White Breasted Nuthatch – Sitta carolinensis

These little gray birds make me tired just watching them! Back and forth, back and forth… From window ledge to the maple tree they fly to crack open the sunflower seeds I leave for them. I can’t tell the difference between the hims and hers. She is supposed to be a duller gray. Duller than our winter sky?
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White-breasted Nuthatches (Sitta carolinensis) are lively, acrobatic little birds with an appetite for insects and large, meaty seeds like black oil sunflower. They get their name from their routine of jamming large nuts and acorns into tree bark, then whacking them with their sharp bill to “hatch” out the seed.

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I’m getting a head rush!

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These birds are nonmigratory, during the fall they store food for winter in crevices behind loose tree bark. Pairs seem to remain together year-round, for the species may be found together even in the dead of winter. Although they often join mixed flocks of chickadees, woodpeckers, and titmice for protection, they stay in their territories and protect it.

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“Hey Ilex! We’re getting low on seed out here!!”

 

© Ilex Farrell

 

14 thoughts on “White Breasted Nuthatch – Sitta carolinensis

  1. Nuthatches are pretty fun to watch. Earlier this year I had the pleasure to photograph a trio courting, it was really quite funny watching them do their little dances even upside down. I think it’s cool how you can often identify a nuthatch if not by their color immediately then by their behavior. Sure the more knowledgeable birdwatcher knows you can identify most if not all birds by distinct behaviors but Nuthatches can be found by even the most novice of us.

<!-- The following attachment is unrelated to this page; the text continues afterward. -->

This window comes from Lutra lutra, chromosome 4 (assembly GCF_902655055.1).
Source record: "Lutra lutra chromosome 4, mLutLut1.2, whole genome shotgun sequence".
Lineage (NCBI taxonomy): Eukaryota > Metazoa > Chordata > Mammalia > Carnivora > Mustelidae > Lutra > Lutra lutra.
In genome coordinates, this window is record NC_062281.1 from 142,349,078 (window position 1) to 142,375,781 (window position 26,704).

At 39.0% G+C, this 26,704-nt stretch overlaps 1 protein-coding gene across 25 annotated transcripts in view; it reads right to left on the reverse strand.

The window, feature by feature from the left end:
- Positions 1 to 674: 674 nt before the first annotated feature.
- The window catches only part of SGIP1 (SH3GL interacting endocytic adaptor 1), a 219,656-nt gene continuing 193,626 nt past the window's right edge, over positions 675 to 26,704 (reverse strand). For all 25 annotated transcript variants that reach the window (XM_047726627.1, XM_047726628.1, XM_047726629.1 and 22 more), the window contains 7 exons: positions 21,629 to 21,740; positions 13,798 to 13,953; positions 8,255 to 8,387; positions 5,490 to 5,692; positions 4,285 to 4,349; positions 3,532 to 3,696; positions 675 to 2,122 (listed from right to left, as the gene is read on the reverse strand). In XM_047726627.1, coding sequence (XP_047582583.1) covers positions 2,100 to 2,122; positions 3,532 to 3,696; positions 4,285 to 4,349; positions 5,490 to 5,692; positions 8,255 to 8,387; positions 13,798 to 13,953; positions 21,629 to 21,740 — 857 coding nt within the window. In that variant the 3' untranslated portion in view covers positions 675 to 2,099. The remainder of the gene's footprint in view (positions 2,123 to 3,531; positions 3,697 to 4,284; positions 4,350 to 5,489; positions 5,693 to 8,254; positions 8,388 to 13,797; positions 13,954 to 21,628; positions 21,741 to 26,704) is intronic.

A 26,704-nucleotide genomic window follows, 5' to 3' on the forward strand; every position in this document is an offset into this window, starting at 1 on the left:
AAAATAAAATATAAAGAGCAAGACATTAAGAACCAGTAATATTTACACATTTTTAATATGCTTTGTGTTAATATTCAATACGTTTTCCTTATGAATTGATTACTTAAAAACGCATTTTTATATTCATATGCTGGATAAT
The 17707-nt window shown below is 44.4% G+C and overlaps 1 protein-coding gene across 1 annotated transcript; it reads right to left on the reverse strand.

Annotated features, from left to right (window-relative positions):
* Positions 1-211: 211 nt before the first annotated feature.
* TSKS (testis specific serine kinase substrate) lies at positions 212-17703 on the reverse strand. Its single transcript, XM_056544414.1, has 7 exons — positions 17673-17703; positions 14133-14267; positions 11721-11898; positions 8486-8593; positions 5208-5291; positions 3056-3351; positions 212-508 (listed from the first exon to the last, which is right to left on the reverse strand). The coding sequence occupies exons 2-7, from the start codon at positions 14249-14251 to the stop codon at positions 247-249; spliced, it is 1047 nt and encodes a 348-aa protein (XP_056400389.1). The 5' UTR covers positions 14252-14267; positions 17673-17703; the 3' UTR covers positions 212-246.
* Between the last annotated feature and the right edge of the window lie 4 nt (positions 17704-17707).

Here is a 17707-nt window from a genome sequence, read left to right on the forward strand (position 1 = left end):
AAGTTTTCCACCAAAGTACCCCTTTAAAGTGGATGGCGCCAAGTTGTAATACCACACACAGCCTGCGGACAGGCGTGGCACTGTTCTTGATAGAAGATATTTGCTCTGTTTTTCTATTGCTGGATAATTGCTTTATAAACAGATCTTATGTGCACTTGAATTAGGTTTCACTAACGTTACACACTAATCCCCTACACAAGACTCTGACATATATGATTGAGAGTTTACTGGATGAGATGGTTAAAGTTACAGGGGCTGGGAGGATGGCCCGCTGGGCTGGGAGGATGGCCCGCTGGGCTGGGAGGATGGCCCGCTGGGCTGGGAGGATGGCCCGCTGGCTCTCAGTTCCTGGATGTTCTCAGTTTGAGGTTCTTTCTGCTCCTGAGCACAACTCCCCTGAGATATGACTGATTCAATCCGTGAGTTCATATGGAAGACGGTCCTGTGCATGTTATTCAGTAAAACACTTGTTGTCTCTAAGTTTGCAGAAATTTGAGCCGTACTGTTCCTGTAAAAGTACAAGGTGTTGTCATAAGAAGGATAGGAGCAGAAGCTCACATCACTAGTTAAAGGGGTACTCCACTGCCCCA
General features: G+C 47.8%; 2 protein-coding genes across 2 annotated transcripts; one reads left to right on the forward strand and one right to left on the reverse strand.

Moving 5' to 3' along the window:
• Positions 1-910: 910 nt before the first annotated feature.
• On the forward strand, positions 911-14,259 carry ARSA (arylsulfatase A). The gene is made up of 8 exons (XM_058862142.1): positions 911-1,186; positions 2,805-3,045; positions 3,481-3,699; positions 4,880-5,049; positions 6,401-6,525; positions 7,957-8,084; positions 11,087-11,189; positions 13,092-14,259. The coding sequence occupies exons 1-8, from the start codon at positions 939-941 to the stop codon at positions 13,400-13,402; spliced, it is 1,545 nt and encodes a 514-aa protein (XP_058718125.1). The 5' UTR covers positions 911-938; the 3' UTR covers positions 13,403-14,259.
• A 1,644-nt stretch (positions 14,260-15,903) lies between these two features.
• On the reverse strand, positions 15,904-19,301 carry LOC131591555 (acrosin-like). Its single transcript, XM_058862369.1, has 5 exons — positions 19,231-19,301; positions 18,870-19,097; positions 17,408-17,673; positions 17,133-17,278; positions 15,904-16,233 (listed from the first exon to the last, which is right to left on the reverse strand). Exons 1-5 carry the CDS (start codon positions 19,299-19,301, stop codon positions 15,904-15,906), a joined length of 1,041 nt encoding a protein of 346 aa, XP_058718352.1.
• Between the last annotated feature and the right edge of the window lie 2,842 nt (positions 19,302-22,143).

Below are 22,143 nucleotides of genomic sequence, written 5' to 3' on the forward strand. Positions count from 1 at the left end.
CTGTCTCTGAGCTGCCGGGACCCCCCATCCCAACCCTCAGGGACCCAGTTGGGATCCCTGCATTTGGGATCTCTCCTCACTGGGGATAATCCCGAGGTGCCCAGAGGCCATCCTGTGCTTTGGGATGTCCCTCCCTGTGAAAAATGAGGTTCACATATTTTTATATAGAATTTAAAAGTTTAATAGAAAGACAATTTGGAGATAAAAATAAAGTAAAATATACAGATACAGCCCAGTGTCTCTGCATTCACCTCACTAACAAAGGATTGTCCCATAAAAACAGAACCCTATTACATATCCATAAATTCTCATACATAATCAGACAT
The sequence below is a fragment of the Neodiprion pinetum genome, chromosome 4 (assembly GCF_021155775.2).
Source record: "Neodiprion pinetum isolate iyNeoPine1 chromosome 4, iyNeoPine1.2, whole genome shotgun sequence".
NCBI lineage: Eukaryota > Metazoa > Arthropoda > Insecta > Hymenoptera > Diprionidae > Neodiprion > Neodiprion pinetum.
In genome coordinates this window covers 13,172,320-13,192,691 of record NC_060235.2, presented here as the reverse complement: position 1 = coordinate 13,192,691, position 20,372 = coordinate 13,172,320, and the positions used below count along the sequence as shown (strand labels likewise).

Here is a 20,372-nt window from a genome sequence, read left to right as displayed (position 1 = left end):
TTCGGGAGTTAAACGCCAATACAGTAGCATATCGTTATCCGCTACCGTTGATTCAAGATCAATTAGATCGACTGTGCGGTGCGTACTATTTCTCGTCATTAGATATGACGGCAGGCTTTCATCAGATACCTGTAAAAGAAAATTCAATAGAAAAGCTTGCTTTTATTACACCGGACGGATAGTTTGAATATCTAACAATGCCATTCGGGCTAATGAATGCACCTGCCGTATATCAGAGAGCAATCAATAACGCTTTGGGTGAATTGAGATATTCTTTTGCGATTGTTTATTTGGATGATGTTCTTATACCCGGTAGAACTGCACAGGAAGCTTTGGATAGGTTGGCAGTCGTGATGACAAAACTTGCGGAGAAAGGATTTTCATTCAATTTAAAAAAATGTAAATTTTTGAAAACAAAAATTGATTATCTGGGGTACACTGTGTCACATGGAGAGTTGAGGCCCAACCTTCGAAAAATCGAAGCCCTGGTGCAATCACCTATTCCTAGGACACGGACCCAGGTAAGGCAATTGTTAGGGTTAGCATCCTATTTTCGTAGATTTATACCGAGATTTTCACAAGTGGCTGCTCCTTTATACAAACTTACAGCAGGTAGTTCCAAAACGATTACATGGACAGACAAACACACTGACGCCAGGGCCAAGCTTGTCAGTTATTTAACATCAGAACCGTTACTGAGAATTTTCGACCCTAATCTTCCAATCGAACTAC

Thanks for sharing your guys with us! Oh and if I was a bird I’d be so paranoid that someone saw me hid that seed in that one crack. I’d be a mess. 🙂

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    • I’ve never seen so many different birds since I started working where I’m at now, which is near a large chain of lakes. This area has bald eagles, et all. I learned first how to attract them and started offering specific foods in specific feeders. Within about 2 years, I started getting all these cool guys! I’ve seen a few others like indigo buntings, waxwings and bluejays, however they are skittish and I’m too slow to capture them. They have been easier to ID since I’ve been getting to know the ‘styles’ of birds.

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      • How satisfying. You’ve just reminded me how bad I need to get some more seed for my feeders. It’s easy to overlook how having different feeds can really increase the number and diversity of birds that visit you. I see Jays a lot around the area but they seem to be hit or miss when it comes to actually visiting as well. I feel like they ALWAYS come by when I’m out of seed, sheesh. I don’t see Waxwings around here much but I do love it when i do.

        Birds are so rewarding to photograph but not always so easy unless you’re planning on it and are all set up. That requires patience. Good luck on getting more bird shots!

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      • There’s the problem – I don’t want to put bird feeders up in my garden as LM is sure to catch one 😦 You don’t want to know what happened to a baby pigeon being raised in the grape vines on my stoep by a persistent Mummy pigeon!! So, I’ll content myself with looking at your and other bird photos 🙂

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        • Ah. Understand! I actually don’t feed any birds at my house, squirrels in the front yard, yes, but dogs don’t go there. Since I have to sit in front of a window all day (w/o dogs) I feed everything there! The only scary thing here is the hawks. . Thankfully they fly away with thier catch, I don’t have to see it dine. . Yuck!

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          • Lovely to bird watch (when working!) I’ve done it myself. Got a bird book from the library and everything 🙂 hehe
            Wouldn’t want to see hawks catching little birds 😦 Funniest here was a resident Cape Eagle Owl, that tried to carry off a neighbour’s Chihuahua! 🙂

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  2. Pingback: Red Breasted Nuthatch ~ Sitta canadensis | Midwestern Plants

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